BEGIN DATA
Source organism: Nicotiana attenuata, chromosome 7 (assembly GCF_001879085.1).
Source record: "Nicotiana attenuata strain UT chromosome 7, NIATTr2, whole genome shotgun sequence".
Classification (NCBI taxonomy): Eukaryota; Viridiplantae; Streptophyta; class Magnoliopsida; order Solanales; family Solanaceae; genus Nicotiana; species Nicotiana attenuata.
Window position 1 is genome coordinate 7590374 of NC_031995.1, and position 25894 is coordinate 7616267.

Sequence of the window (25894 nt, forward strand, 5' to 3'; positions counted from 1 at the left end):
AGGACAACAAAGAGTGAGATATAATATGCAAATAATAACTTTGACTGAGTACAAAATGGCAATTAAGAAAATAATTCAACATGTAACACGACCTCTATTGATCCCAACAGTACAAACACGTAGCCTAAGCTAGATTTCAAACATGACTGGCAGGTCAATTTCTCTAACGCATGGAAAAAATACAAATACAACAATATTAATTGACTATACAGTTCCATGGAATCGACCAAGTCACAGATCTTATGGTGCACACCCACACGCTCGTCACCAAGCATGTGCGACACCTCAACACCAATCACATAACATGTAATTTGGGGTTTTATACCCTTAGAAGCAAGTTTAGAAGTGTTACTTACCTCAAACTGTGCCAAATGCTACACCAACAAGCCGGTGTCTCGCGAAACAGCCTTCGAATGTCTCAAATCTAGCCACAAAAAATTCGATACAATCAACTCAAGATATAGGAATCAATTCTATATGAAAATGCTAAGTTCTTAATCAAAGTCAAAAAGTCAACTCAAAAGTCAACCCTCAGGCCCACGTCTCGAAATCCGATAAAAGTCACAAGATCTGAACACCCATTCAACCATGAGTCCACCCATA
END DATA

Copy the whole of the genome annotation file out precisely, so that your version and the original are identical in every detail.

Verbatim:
Source organism: Nicotiana attenuata, chromosome 7 (assembly GCF_001879085.1).
Source record: "Nicotiana attenuata strain UT chromosome 7, NIATTr2, whole genome shotgun sequence".
Classification (NCBI taxonomy): Eukaryota; Viridiplantae; Streptophyta; class Magnoliopsida; order Solanales; family Solanaceae; genus Nicotiana; species Nicotiana attenuata.
Window position 1 is genome coordinate 7590374 of NC_031995.1, and position 25894 is coordinate 7616267.

Sequence of the window (25894 nt, forward strand, 5' to 3'; positions counted from 1 at the left end):
AGGACAACAAAGAGTGAGATATAATATGCAAATAATAACTTTGACTGAGTACAAAATGGCAATTAAGAAAATAATTCAACATGTAACACGACCTCTATTGATCCCAACAGTACAAACACGTAGCCTAAGCTAGATTTCAAACATGACTGGCAGGTCAATTTCTCTAACGCATGGAAAAAATACAAATACAACAATATTAATTGACTATACAGTTCCATGGAATCGACCAAGTCACAGATCTTATGGTGCACACCCACACGCTCGTCACCAAGCATGTGCGACACCTCAACACCAATCACATAACATGTAATTTGGGGTTTTATACCCTTAGAAGCAAGTTTAGAAGTGTTACTTACCTCAAACTGTGCCAAATGCTACACCAACAAGCCGGTGTCTCGCGAAACAGCCTTCGAATGTCTCAAATCTAGCCACAAAAAATTCGATACAATCAACTCAAGATATAGGAATCAATTCTATATGAAAATGCTAAGTTCTTAATCAAAGTCAAAAAGTCAACTCAAAAGTCAACCCTCAGGCCCACGTCTCGAAATCCGATAAAAGTCACAAGATCTGAACACCCATTCAACCATGAGTCCACCCATA